Re: RARA-AVIS: RE:Hardboiled Character Traits

Date: 29 Apr 2002


Re your observation below:

> Philip Marlowe is not a working class
> hero. His previous
> employment (cop, DA's man, whatever), and his humble
> origins, if they
> were humble, have nothing to do with it. He's an
> intellectual. A social
> critic. A snob. He replays classic chess games. He
> recognizes paintings
> and he knows poetry and authors. He can name every
> flower on a Southern
> California hillside. He finds an eager naked babe in
> his bed and tosses
> her out, then tears up the linen. He's not an
> average Joe. He's a white
> knight. A hardboiled white knight.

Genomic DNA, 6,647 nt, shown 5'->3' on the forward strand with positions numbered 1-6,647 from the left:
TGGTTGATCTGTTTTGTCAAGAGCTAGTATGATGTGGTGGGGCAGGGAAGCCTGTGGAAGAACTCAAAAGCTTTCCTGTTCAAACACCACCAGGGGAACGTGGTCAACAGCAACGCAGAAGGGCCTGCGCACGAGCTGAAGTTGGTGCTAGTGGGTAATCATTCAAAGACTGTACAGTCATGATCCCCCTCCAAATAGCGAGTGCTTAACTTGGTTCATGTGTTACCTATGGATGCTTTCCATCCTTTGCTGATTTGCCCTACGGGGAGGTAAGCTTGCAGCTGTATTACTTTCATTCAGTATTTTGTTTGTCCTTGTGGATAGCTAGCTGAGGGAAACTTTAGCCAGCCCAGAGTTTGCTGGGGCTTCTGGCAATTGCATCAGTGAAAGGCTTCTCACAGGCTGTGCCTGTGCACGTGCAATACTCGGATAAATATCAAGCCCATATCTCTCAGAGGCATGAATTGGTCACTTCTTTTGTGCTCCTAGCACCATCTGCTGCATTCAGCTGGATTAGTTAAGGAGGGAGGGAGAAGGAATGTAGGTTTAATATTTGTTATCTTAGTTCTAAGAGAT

Marlowe's being an intellectual and his being "working class" are not mutally exclusive. In "The Simple Art of Murder" Chandler makes a point of the hero's working class roots ("He is the best man in his world and a good enough man for any world.") "His world" is the mean streets. Moreover, for all his intellecutalism ("I went to COlleg once and I can still speak English if there's a need for it"), Marlowe's speech pattern is naturally colloquial. Marlowe fits the "tough and colloquial" definition as well as any and better than most.


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